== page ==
It doesn’t stop at fish, water fowl and smaller mammals such as the water vole, stoat and weasel are all in danger. The RSPB is already having problems with otters taking birds on their reserves. Unless the the government, EA, Natural England, et al accept that this is a problem that needs managing it will become an ecological disaster. Rant over.
Mark Lambert, fishery manager at Villefond, says;
I have not been affected by otters personally and all the fisheries I have fished haven’t either, In fact I have never seen a wild otter.
I think fishermen do tend to over react but I could imagine if they turned up on my lake and they started to take the monsters that swim in Villefond, I wouldn’t be happy. They claim they kill 30lb plus carp and I am not saying they don’t as I have no experience with them but if they did these fish are very valuable and the problem would need to be sorted. To me the solution is simple, otter proof fencing. I know the arguement from a fishery owner would the the cost of the fencing and I know it would be a lot to fence our lake. I would say the government needs to offer some kind of grant for this, but I don’t know what’s in place.
Failing that as a fishery owner I would be looking for a deterrent to scare the otters away , most animals won’t hang around if it’s not safe to feed especially a smart animal like an otter, so my solution would be my dog, who does a good job of scaring most animals away, so I would recommend an Akita, haha.
I feel people calling for a cull of the otters is a little strong, I fact I think it’s a massive over reaction as a fishery owner myself. Part of what I like about fishing is being in nature so murdering the parts of nature that don’t behave how I want isn’t an option I would readily undertake. Otters were around long before fisheries and I believe we need to work around them rather than eliminate them.
Paul Cooper says;
The only time that I have personally come across otters was during the 8 years that I fished the Mangrove.
It was regular occurrence during a 3 day session to see at least 1 otter either in the marginal rushes, or sunbathing on one of the many fallen trees around the waters edge. Most of my otter sightings were around 30 yards out, when an otter would swim across my swim with an eel in its mouth. The Mangrove at that time contained lots of large eels and this was the main food source for the single family unit that visited this lake. As far as I know during my time on this lake, there was never a confirmed death from otter mutilation.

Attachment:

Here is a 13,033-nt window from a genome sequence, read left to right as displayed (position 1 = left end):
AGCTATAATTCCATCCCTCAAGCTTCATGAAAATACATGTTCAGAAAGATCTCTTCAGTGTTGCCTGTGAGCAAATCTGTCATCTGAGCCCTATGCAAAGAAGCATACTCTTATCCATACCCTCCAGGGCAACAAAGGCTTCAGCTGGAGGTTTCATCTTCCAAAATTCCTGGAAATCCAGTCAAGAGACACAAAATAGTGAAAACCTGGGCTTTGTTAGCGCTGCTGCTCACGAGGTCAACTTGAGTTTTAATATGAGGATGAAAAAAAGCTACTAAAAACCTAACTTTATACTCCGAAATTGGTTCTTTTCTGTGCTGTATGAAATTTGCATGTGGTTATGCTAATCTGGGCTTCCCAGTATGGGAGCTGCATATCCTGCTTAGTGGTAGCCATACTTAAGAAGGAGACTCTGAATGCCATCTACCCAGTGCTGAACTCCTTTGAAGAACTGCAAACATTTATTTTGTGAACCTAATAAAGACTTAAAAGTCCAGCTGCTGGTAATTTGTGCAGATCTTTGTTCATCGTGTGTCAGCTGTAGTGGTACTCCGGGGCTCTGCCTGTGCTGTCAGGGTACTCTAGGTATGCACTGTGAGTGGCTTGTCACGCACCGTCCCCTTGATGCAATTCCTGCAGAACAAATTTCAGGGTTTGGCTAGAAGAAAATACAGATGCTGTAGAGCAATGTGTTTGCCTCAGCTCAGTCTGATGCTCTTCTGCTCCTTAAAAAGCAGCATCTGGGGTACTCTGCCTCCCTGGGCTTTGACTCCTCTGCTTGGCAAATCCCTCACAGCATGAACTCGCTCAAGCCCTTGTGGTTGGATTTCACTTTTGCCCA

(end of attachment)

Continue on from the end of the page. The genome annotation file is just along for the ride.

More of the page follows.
I have not fished there for a number of years now so I do not know what the present situation is in respect of the eel population and if it is still visited by otters.
I have fished lakes that are known to have otter problems but I have never seen one in the flesh so I cannot comment.
In 1998 animal activists released 8000 mink from a fur farm in North Staffordshire. A lot of them were trapped and shot, but the remainder have gone on to populate vast areas in Staffordshire, Shropshire and Cheshire, just from this single act. Mink cause immense damage to wild life around our lakes and rivers, killing rodents such as Water Voles. They call themselves do gooders, but once again they are messing with nature, as with those responsible for the legal introduction of otters.
Shaun Harrison says;
Ron has summed the situation up perfectly and I would struggle to better that.
Yes, it has affected me directly and indirectly it is affecting everyone involved in the angling trade. I spotted my first otter on the local patch in 2006 and they have been reproducing since.